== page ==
After selecting your superior squash, the carving process begins. We like to keep it classic with the assistance of a sharp pencil and an even sharper kitchen knife. Draw a silly grin or a creepy leer on your prized pumpkin, then get straight to the messiest part of the process: the goop scoop. Ditch the spoon and dive in elbows-deep to remove the innards. Don’t forget to set the seeds aside for roasting.

Once you’ve gutted your gourd and carved your most ghoulish grimace, scrub the inside of the pumpkin with a bit of bleach mixed with water to keep it fresh. Then, light up your masterpiece and place your jolly jack-o’-lantern on your front porch for all to see. It’s a Halloween tradition that’s definitely more treat than trick.

mulled cider illo
Illustration courtesy Shutterstock

Make Fall Inspired Dishes

Enjoy a perfectly spiced mulled cider with family or friends, roast those pumpkin seeds from your carved creations and generally enjoy all of the flavors fall has to offer.

Photo courtesy Kate Jone

Tiny Paradise on the Quarry

Photo courtesy River Chase Group

River Chase Whitetail Haven

Get Away

Pack your overnight bag and check out these nearby destinations that are extra-lovely during the peak of fall.

Tiny Paradise on the Quarry

City: Rolla
Lodging: In 2017, the Tiny Paradise on the Quarry was listed as one of House Beautiful’s top tiny houses in the country. Don’t just take our word for it: Book this little slice of heaven—complete with a private deck and dock—on Airbnb at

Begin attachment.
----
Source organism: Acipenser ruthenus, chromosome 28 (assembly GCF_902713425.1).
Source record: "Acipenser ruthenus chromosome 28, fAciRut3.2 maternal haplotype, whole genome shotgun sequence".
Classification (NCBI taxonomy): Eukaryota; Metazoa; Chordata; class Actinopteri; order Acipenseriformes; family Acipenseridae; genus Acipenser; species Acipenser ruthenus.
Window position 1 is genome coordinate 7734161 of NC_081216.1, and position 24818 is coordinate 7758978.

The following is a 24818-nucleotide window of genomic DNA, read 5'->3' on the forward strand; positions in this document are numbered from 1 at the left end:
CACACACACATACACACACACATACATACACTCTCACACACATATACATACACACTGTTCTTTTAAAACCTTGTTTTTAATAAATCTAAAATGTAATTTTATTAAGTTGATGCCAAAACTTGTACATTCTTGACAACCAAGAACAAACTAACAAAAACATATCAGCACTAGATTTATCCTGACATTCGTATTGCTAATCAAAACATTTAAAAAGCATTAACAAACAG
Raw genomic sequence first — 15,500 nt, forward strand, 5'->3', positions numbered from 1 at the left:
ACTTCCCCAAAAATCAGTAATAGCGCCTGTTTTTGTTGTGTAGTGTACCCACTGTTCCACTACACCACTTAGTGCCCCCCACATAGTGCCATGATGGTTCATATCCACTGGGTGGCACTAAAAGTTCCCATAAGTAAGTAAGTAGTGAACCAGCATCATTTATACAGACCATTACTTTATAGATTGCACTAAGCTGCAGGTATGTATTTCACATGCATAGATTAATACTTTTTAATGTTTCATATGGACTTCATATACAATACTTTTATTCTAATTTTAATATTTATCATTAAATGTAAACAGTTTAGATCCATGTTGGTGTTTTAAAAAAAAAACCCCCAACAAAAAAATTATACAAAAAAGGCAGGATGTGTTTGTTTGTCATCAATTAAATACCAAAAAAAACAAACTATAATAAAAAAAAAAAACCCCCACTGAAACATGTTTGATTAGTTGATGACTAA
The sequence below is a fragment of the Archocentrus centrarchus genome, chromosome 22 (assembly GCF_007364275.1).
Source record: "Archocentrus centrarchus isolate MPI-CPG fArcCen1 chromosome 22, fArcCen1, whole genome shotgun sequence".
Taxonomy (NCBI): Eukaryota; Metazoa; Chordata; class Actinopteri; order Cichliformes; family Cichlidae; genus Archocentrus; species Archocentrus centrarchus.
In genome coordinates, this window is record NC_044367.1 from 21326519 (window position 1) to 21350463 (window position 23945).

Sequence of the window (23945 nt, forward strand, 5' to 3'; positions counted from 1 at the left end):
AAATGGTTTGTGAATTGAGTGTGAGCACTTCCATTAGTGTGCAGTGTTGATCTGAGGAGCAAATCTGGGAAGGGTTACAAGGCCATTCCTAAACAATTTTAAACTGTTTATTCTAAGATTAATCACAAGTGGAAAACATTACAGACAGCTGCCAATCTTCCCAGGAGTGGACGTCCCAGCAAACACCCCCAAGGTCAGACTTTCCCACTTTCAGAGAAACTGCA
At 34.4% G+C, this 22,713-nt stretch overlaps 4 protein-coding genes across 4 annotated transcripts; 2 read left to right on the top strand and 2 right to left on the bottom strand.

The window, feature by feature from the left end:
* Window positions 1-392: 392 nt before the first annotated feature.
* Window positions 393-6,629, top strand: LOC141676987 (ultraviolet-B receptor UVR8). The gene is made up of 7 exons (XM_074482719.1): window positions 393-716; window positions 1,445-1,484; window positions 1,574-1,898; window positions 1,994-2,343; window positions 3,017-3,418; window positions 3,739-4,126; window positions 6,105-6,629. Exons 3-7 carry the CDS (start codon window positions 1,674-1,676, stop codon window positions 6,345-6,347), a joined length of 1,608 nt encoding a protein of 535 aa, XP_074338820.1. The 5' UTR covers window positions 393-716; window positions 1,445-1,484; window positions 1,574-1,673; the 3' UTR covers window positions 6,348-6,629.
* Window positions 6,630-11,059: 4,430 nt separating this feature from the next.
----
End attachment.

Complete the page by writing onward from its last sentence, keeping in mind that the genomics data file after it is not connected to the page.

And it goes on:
Fall Fun: Plan your visit for September 29, 2018 when you can pop over to nearby St. James for Oktoberfest featuring goodies from St. James Winery and Public House Brewing Co.

River Chase Whitetail Haven

City: Fort Smith, Arkansas
Lodging: Enjoy a rural escape at a stunning three-bedroom chalet just outside Fort Smith. Take in the gorgeous fall views in the outdoor hot tub, or bunk down with your sweetheart in the cozy cabin. Book it at
Fall Fun: Just 20 minutes away in Ozark, Arkansas, get a front row seat to an impressive fall foliage display along the winding switchbacks of the Pig Trail Scenic Byway.

Photo courtesy The Greenhouse Inn

The Greenhouse Inn

Photo courtesy River of Life Farm

River of Life Farm

The Greenhouse Inn

City: Kimmswick
Lodging: Unwind at The Greenhouse Inn, an adorable cottage in Kimmswick just outside of St. Louis. The cottage can be reserved through Airbnb at
Fall Fun: Don’t miss Kimmswick Witches’ Night Out on October 13, 2018. The annual festival is more kitschy than witchy, making it a safe bet for families.